This has been a very busy summer, but the past few weeks my daughter's and I have begun extending the length of our bike rides. Where we live, we are on the outskirts of town where there aren't a lot of residential streets to venture through. We have gotten tired of the same routes, so we decided to expand our route and venture further into town.
We All Want to Lead
While these excursions have been great experiences as I get to hang out with my kids, be outdoors, and get some exercise, they have taught me a few things. One of the first things is that everyone wants a chance to lead. During our rides we have experienced many discussions of who gets to lead. They each want their turn, and they want to be able to decide where we go and how we will get there. As I mentioned before our choices are fairly limited, so our last few adventures have allowed us to open the door to possibilities.
There Are Times We Need Guidance
It is true that everyone wants to have their voice heard, and have the opportunity to chose the direction we travel, there are also times when they don't want to lead. I found this out when my youngest was leading our ride down a new path through town. Normally she is out in front and we are riding at a pretty good pace and things are going pretty smoothly. But during this ride we were going in a different direction and heading toward a round about on a fairly busy street. I noticed that she was slowing down. We were all bunching up and I was thinking the two kiddos might end up bumping into each other because the pace had slowed so much. I realized she wasn't racing ahead because she wasn't sure where to go. We hadn't been this way before and she wasn't sure how to navigate the obstacles of the round about. Once I realized this and gave her instructions on how we were going to proceed, she was fine. We got to the round about, navigated our way through and she took off again on the other side of the street.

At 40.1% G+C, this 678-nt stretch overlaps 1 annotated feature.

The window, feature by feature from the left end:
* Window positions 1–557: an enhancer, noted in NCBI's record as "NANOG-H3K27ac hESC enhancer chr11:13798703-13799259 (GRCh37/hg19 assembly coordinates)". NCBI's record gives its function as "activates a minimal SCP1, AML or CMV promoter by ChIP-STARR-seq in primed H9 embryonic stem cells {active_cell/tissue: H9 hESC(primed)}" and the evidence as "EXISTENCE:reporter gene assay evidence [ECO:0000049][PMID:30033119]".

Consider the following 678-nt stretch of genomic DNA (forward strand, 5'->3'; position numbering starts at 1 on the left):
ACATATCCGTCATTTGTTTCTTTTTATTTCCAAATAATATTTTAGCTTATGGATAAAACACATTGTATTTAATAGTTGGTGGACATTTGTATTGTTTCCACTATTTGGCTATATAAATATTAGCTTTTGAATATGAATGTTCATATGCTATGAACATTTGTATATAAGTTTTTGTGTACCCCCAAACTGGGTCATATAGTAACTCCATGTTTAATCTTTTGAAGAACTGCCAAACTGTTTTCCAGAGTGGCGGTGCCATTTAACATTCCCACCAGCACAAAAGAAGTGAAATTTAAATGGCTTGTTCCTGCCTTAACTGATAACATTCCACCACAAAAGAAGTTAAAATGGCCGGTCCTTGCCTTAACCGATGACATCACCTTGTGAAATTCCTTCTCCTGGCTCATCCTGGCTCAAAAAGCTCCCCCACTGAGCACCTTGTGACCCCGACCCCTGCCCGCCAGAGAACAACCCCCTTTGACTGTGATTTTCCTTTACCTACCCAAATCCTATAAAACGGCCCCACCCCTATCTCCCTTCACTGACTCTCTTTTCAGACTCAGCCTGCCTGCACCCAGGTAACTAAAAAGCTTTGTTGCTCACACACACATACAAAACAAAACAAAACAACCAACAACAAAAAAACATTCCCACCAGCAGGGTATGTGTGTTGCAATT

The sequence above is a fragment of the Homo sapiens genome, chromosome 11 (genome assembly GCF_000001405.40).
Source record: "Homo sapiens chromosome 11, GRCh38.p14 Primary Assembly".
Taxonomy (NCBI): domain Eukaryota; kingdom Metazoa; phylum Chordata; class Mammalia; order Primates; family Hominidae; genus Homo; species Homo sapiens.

Lead From Behind, Lead From the Front
The traditional thinking about how to lead is that you are out in front. During our rides, I tend to be in the back of the line, or to the side if there is a sidewalk and a bike lane I ride in the lane while they are off the road. In the position from the back of the line I am able to see what they are doing and help direct them as necessary. This happens most often when we are all on the road and I need to remind them to stay to the right. I wouldn't be able to do this if I were out in front. Front the front I couldn't see them veering out into traffic or away from the side of the road. I wouldn't be able to protect them. The other important aspect of leading from behind is that I allow them the opportunity to take on the role of leader. They get to choose our path and make decisions.
On the other hand there are times when I needed to move to the front to help them negotiate situations. They needed help in determining if they could cross the street, and how to navigate the busy round about intersection. By moving to the front, I took the decision making burden and risk off of their shoulders and made it for them. After we crossed the street, I turned the leadership back to them. This allowed them to experience being a leader and having control over our journey.
Leadership is a partnership not a position
While on our bike rides, while I may be the adult in the group, I can't physically force my kids to pedal their bikes or even go for a ride in the first place. I have to work with them to agree on where we want to go. If not, we don't move forward. The same is true for leadership in general. I have come to understand that success comes through a collaborative effort. I love the example of the lone nut video. If you are trying to make change, but don't have others working with you towards the same goal, you are a lone nut. But if you build consensus and support for your effort you are able to move forward. The thing to remember as you move forward is that while you might be the "Leader" you are only going forward if the group is on board with your mission or vision.